• David Didau says:

      Schools are accountable to parents already but most parents don’t agree on what they want. There’s an extent to which Ofsted reflect the desires of parents – certainly that’s a big part of the justification for the way the scores schools and structure their reports.

      • But look at the questions parents are asked via parentview: overwhelming bias towards social and emotional concerns which are going to attract views of parents not overly concerned with academic side of school life.

  4. Michael Pye says:

    How would accountability to parents look?
    It certainly won’t abide by Davids suggestions

    “Firstly, the views of the observer must not be known in advance, and secondly, those being held to account must trust that the observer is well-informed and interested in accuracy”

  5. Andy McHugh says:

    For too long schools have been able to game the system to hide what they are really like. Like you said, Ofsted need to clearly identify what they are there for: to make schools better (in which case offer ongoing support rather than snap judgements every once in a while) or to assess summatively what schools do well or badly (in which case stop pretending you are there to ‘help’ schools). The lack of clarity just on this issue (never mind the others) causes bad, or at best, inconsistent decisions to be made by inspectors and school leaders alike.

  6. Joe Mulvey says:

    I think the real weakness is the one-person, one-shot nature of the process. How do we genuinely come to believe that a school is good? It’s usually a consensus built up from the whole range of evidence: the results, the inspections, the kids look happy, teachers are motivated, parents say it’s great etc. Furthermore, this consensus is usually built up over time. It takes ages for a school to shake off a bad reputation and, conversely, there are many schools out there trading on past glories. So, how could inspection fit into this better? (1) By being incremental: smaller, more frequent inspections so that there is no high-stakes gamble involved in having the inspectors in. Except in cases of egregious malpractice, no single inspection could make or break a school. (2) Having more diverse and targeted inspections, eg focussing on specific subject areas or aspects of school life such as pastoral care. That way, the inspection process would (over time) build up a much more nuanced and detailed picture of the strengths and weaknesses of the school. Revisions would be evolutionary rather than revolutionary. The obvious problem is that this approach is probably more labour intensive than currently.

    • Michael pye says:

      I am going to make a few assumptions here and my idea is an extension of Joes. Moving from many inspections to permanent oversight.

      Ofstead is interested in outcomes and uses data to assess this (ignore the accuracy of that data for a moment). That data is generated automatically and sent to be analysed. (Assumption – this is the biggest predictor of an ofstead grade). Why not report that immediately back to schools (or local area if logistacilly necessary) flagging concerns immediately and asking for additional info.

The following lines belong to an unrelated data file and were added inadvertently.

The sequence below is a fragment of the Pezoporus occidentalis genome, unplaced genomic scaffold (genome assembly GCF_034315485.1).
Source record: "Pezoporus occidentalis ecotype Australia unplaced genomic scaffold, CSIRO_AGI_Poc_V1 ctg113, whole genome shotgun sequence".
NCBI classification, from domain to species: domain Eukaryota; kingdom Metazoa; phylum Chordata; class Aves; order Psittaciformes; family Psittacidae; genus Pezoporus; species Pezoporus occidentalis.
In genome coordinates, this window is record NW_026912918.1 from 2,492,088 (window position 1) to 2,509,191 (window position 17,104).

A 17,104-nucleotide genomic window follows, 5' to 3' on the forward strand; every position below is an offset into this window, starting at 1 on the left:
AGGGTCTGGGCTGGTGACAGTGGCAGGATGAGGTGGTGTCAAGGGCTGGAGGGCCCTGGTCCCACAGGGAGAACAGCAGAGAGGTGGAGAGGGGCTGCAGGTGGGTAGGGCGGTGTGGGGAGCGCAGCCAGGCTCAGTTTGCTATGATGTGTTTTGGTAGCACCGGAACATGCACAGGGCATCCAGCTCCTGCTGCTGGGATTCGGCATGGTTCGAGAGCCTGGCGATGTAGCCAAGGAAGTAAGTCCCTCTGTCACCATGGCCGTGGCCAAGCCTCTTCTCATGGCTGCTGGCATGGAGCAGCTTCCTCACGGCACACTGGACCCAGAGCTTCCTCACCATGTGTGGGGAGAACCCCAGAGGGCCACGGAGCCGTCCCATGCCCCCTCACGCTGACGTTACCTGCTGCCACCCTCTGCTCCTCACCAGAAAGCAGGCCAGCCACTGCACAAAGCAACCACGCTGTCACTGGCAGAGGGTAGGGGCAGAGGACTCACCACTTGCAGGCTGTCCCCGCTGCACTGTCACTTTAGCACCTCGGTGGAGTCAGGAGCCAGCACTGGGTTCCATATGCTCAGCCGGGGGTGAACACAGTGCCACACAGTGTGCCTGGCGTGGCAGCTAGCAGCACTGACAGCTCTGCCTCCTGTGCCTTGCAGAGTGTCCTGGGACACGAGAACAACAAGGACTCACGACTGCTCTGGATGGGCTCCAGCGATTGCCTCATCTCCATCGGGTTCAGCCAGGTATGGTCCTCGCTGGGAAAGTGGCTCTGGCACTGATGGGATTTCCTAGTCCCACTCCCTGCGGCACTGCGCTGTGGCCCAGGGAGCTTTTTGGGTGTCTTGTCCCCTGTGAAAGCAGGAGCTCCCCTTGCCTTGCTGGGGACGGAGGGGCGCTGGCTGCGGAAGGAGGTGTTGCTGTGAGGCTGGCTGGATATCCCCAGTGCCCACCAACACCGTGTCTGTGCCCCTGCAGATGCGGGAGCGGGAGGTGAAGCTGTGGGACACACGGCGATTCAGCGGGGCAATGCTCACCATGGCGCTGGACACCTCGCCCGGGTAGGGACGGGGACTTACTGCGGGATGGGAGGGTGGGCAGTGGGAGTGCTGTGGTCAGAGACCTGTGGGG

You could have local ofstead liasons in schools (they should also have supportive roles and teaching loads in other schools) these inspectors could even be rotated around to prevent biases and allow a more accurate perspective. It would also tie them to the process more explicitly and allow them to be both accountible and motivated to work with schools.

      These inspectors could be flawed but at least both school management and unions would be able to develop a relationship with them. Eccentric inspectors would also leave a very distinctive signiture when compared to their peers.

      I believe most issues with ofstead at the moment are driven by the personal biases and opinions of individual inspectors. (And they often used to be teachers). This method could potentially hold them to account for imposing personal paedegogies.

      Overarching themed inspections (like Joe said) could be carried out among groups of schools to share ideas and practice (but remember the inspectors themselves will be rotated and tasked with driving improvements).

      Advanced practicers would be the logical group to recruit most of these inspectors from allowing a different progression route to management. Most importantly ofstead would be tasked with resolving as well as identifying problems at the inspector level.

      Hopefully we would have a constant low stake oversight and avoided the damaging stress and knee jerk reactions of the current approach.

      I am assuming a more independent proffession then what we currently have. Specifically one designed to mitigate the vissitudes of governments. (Of whatever leaning)

      It is not a fully formed idea and I can see some obvious pitfalls but what do people think?

  7. jameswilding says:

    I am currently involved in working with independent schools, ensuring they comply with Regulatory requirements. Almost no view on teaching and learning is given. Fundamental judgements are around school being safe, secure and well ordered. That’s a good thing btw.

Constructive feedback is always appreciated

This site uses Akismet to reduce spam. Learn how your comment data is processed.

%d bloggers like this: